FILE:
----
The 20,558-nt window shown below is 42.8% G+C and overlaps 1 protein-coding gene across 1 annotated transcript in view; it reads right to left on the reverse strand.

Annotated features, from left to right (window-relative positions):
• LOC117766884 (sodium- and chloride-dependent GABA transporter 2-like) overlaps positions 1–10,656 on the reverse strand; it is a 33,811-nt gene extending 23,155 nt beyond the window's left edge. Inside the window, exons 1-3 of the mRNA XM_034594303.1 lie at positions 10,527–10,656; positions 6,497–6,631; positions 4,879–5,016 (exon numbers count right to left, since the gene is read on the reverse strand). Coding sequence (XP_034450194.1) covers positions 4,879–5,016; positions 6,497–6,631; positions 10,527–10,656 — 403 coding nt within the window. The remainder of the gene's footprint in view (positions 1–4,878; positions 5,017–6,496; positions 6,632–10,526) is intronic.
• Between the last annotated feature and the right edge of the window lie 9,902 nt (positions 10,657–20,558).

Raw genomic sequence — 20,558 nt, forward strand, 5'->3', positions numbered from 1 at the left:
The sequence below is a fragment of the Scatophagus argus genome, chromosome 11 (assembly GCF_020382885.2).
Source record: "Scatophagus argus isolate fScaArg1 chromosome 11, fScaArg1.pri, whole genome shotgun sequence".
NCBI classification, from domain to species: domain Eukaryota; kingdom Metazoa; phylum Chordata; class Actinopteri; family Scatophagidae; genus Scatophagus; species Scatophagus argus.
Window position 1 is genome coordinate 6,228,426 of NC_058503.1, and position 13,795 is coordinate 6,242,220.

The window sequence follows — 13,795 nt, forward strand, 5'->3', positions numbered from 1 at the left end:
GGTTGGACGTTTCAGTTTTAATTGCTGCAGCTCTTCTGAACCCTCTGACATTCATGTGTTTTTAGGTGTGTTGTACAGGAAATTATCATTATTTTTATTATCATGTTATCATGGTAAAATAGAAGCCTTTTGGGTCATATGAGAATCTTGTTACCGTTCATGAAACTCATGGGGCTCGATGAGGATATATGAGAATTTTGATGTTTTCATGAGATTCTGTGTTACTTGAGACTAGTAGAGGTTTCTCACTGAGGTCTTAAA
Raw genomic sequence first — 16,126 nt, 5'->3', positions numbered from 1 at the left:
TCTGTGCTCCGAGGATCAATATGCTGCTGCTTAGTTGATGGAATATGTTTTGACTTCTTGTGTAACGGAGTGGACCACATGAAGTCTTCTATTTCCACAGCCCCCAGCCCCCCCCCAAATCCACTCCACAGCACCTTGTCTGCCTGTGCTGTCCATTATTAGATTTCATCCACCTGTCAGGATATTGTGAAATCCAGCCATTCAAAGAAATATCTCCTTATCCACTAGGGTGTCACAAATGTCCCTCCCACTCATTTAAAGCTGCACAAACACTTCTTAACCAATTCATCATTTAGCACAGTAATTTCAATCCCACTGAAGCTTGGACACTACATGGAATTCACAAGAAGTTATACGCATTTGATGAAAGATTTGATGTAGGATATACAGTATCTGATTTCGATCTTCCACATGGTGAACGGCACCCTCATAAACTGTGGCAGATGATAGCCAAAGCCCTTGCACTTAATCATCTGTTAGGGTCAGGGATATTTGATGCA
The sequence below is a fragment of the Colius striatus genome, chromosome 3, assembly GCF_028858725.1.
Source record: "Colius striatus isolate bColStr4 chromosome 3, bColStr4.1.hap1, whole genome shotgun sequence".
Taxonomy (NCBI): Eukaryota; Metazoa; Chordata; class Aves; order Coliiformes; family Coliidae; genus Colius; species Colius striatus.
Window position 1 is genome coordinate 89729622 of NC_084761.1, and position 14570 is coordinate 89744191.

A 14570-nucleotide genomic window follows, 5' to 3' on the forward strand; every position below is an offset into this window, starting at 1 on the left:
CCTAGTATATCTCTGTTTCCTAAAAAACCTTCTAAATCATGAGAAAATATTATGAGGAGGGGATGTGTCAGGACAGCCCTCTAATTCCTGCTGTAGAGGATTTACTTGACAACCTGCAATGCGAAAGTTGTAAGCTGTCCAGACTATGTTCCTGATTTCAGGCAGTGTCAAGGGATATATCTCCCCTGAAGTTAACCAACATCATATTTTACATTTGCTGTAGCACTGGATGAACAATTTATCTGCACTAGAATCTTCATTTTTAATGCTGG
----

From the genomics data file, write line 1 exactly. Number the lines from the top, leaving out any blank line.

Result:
The 20,558-nt window shown below is 42.8% G+C and overlaps 1 protein-coding gene across 1 annotated transcript in view; it reads right to left on the reverse strand.